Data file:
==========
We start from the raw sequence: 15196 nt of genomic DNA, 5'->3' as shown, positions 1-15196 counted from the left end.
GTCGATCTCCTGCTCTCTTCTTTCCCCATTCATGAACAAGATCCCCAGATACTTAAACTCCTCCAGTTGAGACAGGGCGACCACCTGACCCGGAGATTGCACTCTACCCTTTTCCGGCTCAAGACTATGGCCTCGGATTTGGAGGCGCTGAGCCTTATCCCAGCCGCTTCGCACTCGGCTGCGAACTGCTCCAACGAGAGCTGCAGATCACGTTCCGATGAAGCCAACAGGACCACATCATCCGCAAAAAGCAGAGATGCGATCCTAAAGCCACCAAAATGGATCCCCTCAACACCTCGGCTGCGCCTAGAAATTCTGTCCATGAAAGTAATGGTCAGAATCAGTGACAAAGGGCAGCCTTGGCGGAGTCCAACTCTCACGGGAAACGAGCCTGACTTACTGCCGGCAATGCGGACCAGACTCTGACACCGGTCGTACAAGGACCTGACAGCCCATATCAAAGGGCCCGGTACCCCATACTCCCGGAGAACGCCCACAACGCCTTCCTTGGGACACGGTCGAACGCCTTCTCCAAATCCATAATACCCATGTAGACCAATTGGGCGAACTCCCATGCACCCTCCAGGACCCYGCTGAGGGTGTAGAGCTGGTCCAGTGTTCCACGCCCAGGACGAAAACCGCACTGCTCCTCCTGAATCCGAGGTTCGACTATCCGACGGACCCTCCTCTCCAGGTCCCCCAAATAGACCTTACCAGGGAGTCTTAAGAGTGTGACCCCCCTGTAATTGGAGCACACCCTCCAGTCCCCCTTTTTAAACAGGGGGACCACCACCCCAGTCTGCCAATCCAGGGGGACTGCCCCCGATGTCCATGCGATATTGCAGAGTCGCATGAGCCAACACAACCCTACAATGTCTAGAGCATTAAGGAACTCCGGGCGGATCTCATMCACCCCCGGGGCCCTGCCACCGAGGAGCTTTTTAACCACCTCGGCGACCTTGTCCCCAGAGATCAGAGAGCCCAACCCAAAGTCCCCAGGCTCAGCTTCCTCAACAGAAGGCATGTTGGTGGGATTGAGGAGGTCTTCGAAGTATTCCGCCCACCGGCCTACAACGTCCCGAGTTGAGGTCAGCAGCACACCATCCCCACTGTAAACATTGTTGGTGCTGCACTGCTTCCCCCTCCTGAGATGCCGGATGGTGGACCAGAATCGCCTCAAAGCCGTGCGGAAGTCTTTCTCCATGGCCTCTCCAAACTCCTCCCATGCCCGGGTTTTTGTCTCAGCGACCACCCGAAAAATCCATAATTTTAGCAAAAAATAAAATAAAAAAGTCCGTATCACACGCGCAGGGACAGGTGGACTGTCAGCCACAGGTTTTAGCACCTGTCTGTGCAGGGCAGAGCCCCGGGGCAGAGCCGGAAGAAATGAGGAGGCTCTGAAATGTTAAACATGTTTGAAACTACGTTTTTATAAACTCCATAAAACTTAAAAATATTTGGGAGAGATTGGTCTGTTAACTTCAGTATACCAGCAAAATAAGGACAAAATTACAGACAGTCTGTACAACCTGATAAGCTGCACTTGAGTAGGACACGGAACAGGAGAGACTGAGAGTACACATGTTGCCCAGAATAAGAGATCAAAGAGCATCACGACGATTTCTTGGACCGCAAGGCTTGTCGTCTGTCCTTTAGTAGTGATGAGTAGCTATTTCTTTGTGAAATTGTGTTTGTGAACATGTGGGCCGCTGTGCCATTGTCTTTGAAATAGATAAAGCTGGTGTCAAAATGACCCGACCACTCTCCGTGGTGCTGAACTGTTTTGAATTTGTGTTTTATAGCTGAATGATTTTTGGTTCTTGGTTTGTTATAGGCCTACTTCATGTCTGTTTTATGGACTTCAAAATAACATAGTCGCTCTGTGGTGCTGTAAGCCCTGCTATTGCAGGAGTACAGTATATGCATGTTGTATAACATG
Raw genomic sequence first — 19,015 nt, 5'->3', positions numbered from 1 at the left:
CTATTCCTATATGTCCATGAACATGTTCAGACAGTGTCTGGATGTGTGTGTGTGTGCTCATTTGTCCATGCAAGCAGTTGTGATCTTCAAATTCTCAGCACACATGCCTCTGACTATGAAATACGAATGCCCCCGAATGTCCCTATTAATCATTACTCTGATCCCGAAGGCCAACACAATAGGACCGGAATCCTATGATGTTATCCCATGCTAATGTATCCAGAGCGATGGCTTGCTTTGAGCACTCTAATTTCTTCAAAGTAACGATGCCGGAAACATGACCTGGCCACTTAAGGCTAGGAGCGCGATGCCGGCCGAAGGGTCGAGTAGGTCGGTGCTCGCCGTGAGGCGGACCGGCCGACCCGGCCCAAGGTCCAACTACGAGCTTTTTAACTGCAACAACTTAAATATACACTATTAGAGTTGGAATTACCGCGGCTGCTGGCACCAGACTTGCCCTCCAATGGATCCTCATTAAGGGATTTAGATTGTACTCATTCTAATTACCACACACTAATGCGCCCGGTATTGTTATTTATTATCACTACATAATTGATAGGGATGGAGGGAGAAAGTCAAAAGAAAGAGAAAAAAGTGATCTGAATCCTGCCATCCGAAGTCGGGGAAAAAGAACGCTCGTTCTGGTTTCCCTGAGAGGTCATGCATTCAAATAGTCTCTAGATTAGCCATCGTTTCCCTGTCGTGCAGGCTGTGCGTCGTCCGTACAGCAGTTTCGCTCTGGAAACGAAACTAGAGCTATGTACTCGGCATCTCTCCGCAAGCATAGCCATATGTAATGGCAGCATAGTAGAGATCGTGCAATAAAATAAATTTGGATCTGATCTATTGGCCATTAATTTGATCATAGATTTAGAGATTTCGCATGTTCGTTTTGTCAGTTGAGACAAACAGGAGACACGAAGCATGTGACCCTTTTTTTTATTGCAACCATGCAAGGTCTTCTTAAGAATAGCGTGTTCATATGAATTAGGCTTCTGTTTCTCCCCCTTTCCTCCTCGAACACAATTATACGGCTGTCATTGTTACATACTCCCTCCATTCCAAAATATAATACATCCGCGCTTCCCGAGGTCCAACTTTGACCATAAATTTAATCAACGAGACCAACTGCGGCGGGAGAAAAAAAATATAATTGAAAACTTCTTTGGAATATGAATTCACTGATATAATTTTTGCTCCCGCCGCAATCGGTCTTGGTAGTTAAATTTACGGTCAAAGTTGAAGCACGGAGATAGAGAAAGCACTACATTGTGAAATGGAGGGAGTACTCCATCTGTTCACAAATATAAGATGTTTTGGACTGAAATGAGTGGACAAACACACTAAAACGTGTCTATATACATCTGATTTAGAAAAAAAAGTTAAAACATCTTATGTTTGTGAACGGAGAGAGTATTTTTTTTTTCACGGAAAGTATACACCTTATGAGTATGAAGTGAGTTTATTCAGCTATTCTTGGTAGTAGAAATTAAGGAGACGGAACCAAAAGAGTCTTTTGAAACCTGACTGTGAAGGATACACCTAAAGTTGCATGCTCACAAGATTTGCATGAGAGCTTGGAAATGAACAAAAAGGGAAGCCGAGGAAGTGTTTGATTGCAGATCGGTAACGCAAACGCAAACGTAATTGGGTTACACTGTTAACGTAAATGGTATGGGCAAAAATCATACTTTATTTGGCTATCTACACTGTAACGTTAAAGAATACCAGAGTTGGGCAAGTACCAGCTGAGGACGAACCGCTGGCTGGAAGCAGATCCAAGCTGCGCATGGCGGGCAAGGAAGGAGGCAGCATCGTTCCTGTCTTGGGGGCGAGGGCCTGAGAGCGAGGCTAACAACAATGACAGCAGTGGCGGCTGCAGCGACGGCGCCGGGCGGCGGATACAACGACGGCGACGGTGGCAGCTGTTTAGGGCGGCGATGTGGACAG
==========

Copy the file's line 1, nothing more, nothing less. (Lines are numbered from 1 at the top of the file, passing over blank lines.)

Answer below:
We start from the raw sequence: 15196 nt of genomic DNA, 5'->3' as shown, positions 1-15196 counted from the left end.